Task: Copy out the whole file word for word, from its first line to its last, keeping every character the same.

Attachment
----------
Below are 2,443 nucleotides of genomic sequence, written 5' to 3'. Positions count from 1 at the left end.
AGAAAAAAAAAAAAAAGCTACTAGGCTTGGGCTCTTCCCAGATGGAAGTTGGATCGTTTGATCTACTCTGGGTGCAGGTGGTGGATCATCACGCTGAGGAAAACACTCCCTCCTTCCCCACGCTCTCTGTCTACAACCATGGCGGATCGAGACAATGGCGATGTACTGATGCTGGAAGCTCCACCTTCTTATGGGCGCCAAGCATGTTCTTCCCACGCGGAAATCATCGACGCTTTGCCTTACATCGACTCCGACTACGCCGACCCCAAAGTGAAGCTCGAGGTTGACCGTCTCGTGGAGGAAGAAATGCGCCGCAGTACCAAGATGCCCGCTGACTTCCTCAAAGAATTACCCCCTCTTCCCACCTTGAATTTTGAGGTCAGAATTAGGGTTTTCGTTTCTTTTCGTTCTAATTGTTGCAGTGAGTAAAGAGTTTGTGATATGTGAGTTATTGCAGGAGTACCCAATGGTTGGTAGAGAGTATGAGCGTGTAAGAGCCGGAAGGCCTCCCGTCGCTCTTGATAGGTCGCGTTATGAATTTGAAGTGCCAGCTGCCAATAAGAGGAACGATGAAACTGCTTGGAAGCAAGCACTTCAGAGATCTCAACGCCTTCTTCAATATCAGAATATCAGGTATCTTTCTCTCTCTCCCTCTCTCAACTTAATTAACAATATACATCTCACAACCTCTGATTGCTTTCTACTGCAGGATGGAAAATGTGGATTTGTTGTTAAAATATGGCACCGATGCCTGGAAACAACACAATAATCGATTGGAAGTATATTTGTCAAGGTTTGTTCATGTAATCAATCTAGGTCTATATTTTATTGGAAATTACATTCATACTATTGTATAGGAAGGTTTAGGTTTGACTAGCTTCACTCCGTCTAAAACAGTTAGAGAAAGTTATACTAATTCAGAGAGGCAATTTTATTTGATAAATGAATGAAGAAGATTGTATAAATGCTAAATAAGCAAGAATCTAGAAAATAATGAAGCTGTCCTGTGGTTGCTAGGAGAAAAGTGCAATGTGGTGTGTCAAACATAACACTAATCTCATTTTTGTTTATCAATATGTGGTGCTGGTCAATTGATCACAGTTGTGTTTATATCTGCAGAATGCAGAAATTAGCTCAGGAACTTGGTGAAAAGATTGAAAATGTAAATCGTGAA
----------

Below are 2,443 nucleotides of genomic sequence, written 5' to 3'. Positions count from 1 at the left end.
AGAAAAAAAAAAAAAAGCTACTAGGCTTGGGCTCTTCCCAGATGGAAGTTGGATCGTTTGATCTACTCTGGGTGCAGGTGGTGGATCATCACGCTGAGGAAAACACTCCCTCCTTCCCCACGCTCTCTGTCTACAACCATGGCGGATCGAGACAATGGCGATGTACTGATGCTGGAAGCTCCACCTTCTTATGGGCGCCAAGCATGTTCTTCCCACGCGGAAATCATCGACGCTTTGCCTTACATCGACTCCGACTACGCCGACCCCAAAGTGAAGCTCGAGGTTGACCGTCTCGTGGAGGAAGAAATGCGCCGCAGTACCAAGATGCCCGCTGACTTCCTCAAAGAATTACCCCCTCTTCCCACCTTGAATTTTGAGGTCAGAATTAGGGTTTTCGTTTCTTTTCGTTCTAATTGTTGCAGTGAGTAAAGAGTTTGTGATATGTGAGTTATTGCAGGAGTACCCAATGGTTGGTAGAGAGTATGAGCGTGTAAGAGCCGGAAGGCCTCCCGTCGCTCTTGATAGGTCGCGTTATGAATTTGAAGTGCCAGCTGCCAATAAGAGGAACGATGAAACTGCTTGGAAGCAAGCACTTCAGAGATCTCAACGCCTTCTTCAATATCAGAATATCAGGTATCTTTCTCTCTCTCCCTCTCTCAACTTAATTAACAATATACATCTCACAACCTCTGATTGCTTTCTACTGCAGGATGGAAAATGTGGATTTGTTGTTAAAATATGGCACCGATGCCTGGAAACAACACAATAATCGATTGGAAGTATATTTGTCAAGGTTTGTTCATGTAATCAATCTAGGTCTATATTTTATTGGAAATTACATTCATACTATTGTATAGGAAGGTTTAGGTTTGACTAGCTTCACTCCGTCTAAAACAGTTAGAGAAAGTTATACTAATTCAGAGAGGCAATTTTATTTGATAAATGAATGAAGAAGATTGTATAAATGCTAAATAAGCAAGAATCTAGAAAATAATGAAGCTGTCCTGTGGTTGCTAGGAGAAAAGTGCAATGTGGTGTGTCAAACATAACACTAATCTCATTTTTGTTTATCAATATGTGGTGCTGGTCAATTGATCACAGTTGTGTTTATATCTGCAGAATGCAGAAATTAGCTCAGGAACTTGGTGAAAAGATTGAAAATGTAAATCGTGAA